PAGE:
Reason to believe

The much-maligned Málaga Metro (how's that for alliteration?) is going to come in handy over the next few weeks. After a hiatus of many months, I'm finally going to start rehearsing some new songs with a view to recording them. The studio where we'll be working is, as our Spanish friends say, 'at the fifth pine tree', i.e. the back of beyond. At first I thought I'd be involved in some kind of mini triathlon in order to get there (I haven't got a car) but, no, it turns out it's just a stone's throw from a Metro station. Glory be.

On the face of it, there's no justifiable reason to record music these days, except for fun which, admittedly, is a pretty fine reason. Not that long ago, I used to make recordings and sell enough of them to fund the next one with maybe just enough left over to get a kebab on the way home. These days, I'm pretty sure sales will barely cover the cost of the kebab.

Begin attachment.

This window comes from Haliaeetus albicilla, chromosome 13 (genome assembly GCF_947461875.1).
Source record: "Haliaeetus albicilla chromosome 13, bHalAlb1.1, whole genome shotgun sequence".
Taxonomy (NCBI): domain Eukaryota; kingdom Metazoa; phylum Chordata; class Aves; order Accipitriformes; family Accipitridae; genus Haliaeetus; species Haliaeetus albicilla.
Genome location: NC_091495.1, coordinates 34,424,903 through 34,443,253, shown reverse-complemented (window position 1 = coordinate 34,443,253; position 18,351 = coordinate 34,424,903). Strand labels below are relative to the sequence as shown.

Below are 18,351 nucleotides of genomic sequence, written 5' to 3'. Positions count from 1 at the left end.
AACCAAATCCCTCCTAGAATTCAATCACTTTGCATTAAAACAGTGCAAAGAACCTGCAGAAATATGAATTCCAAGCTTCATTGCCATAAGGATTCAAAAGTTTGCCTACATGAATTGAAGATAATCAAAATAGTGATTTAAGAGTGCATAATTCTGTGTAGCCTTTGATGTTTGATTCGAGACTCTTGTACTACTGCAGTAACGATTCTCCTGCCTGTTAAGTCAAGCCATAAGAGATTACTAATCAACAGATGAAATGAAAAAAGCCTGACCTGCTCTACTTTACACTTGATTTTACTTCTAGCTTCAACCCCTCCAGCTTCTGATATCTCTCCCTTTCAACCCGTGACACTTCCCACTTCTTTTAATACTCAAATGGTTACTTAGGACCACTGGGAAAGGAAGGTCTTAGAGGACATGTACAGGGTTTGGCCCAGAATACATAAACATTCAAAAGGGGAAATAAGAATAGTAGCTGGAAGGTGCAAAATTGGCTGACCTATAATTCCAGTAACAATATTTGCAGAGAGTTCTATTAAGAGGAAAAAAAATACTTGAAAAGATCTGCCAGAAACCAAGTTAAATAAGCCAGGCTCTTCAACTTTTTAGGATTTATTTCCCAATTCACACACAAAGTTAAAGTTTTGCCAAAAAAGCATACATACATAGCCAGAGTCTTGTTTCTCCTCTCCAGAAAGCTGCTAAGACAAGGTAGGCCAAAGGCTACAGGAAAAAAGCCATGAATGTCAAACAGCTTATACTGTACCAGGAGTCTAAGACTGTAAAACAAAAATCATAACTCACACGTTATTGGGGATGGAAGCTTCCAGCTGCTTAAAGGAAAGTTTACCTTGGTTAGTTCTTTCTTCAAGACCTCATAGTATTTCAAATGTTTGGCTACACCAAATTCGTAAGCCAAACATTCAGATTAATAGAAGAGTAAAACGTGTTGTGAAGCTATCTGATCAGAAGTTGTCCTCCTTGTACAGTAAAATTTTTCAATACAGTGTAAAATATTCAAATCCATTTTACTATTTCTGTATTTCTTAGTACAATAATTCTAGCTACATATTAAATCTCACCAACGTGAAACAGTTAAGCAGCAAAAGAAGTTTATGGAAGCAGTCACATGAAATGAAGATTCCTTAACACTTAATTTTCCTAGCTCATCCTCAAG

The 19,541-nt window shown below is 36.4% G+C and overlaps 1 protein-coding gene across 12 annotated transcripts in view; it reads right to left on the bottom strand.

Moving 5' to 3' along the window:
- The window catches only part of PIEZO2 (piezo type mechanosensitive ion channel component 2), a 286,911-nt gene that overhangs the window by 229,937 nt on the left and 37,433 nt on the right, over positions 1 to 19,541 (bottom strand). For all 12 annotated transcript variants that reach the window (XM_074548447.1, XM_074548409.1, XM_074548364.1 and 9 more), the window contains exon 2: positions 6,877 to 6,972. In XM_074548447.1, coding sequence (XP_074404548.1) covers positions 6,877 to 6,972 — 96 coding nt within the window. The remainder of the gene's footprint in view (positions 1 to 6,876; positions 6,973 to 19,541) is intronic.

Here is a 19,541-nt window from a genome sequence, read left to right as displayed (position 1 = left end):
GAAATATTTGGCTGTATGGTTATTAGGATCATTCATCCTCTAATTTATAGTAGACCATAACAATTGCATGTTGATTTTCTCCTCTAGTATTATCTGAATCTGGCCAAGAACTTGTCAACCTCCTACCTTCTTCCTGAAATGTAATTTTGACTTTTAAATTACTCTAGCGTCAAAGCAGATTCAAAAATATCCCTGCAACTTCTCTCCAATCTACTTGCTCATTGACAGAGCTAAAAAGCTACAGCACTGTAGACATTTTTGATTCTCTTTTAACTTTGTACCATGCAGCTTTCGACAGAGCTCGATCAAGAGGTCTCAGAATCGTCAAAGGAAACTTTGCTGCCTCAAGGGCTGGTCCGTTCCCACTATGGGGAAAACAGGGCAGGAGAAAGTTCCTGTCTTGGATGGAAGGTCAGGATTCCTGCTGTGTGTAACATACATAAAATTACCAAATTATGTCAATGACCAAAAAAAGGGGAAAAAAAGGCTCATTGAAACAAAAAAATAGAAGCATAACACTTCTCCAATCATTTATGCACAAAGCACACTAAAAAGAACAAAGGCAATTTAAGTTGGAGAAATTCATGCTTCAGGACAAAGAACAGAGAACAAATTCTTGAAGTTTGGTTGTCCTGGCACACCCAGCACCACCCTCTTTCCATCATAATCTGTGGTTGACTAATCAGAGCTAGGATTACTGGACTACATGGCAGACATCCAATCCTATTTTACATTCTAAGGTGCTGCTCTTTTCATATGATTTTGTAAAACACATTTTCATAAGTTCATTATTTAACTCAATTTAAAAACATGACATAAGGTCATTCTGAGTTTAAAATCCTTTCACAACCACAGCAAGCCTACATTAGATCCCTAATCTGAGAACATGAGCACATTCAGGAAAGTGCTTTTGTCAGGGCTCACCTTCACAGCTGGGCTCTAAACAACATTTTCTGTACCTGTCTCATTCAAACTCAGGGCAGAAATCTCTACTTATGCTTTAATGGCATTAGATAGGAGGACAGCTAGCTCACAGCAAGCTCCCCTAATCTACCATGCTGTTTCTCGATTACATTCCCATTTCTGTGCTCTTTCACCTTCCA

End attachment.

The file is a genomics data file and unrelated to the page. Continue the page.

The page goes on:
There are many well documented reasons for this development including the fact that we're simply too used to getting our music for free, that there's far too much of it about and, anyway, everyone's shelves are too full of Ed Sheeran CDs to fit anyone else's on there, even if they wanted to.

All kinds of marketing gimmicks have been rolled out in order to encourage people to cough up for music that they can readily get for nothing on myriad streaming services but none of them have really worked. The only vaguely sound reason to record these days is to get your music out there so that when you do some gigs, enough people will turn up to make ten-hour van journeys with three sweaty blokes eating pizza worthwhile. It used to be the other way round, of course - bands would make losses on touring in order to promote their music live and then make profits on record sales. This reversal of roles is all to the good in the long run, I suspect - working hard for your income is a noble pursuit whatever your profession... and musicians should be no exception.

In the meantime, I'll be catching the Metro out to the fifth pine tree each week, practising and recording for no immediately apparent reason but safe in the knowledge that ploughing forward is always our best option. In the absence of any real logical justification, I'll stick with 'having a bit of fun' which, come to think of it, sounds just about perfect.